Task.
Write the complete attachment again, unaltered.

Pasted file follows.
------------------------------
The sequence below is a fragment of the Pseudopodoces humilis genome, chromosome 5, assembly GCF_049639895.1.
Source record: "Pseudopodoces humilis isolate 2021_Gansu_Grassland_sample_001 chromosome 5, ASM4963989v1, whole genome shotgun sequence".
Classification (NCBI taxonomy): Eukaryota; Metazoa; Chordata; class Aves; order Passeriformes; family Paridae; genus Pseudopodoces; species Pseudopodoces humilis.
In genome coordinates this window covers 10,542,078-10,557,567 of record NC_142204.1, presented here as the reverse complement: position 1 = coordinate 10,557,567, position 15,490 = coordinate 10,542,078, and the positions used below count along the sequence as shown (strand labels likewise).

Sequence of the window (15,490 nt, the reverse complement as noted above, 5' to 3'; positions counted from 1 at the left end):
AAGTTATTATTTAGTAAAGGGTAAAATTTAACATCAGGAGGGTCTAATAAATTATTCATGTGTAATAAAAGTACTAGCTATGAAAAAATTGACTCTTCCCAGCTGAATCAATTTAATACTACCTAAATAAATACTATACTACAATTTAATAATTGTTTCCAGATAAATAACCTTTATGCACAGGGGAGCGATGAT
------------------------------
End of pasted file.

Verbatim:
The sequence below is a fragment of the Pseudopodoces humilis genome, chromosome 5, assembly GCF_049639895.1.
Source record: "Pseudopodoces humilis isolate 2021_Gansu_Grassland_sample_001 chromosome 5, ASM4963989v1, whole genome shotgun sequence".
Classification (NCBI taxonomy): Eukaryota; Metazoa; Chordata; class Aves; order Passeriformes; family Paridae; genus Pseudopodoces; species Pseudopodoces humilis.
In genome coordinates this window covers 10,542,078-10,557,567 of record NC_142204.1, presented here as the reverse complement: position 1 = coordinate 10,557,567, position 15,490 = coordinate 10,542,078, and the positions used below count along the sequence as shown (strand labels likewise).

Sequence of the window (15,490 nt, the reverse complement as noted above, 5' to 3'; positions counted from 1 at the left end):
AAGTTATTATTTAGTAAAGGGTAAAATTTAACATCAGGAGGGTCTAATAAATTATTCATGTGTAATAAAAGTACTAGCTATGAAAAAATTGACTCTTCCCAGCTGAATCAATTTAATACTACCTAAATAAATACTATACTACAATTTAATAATTGTTTCCAGATAAATAACCTTTATGCACAGGGGAGCGATGAT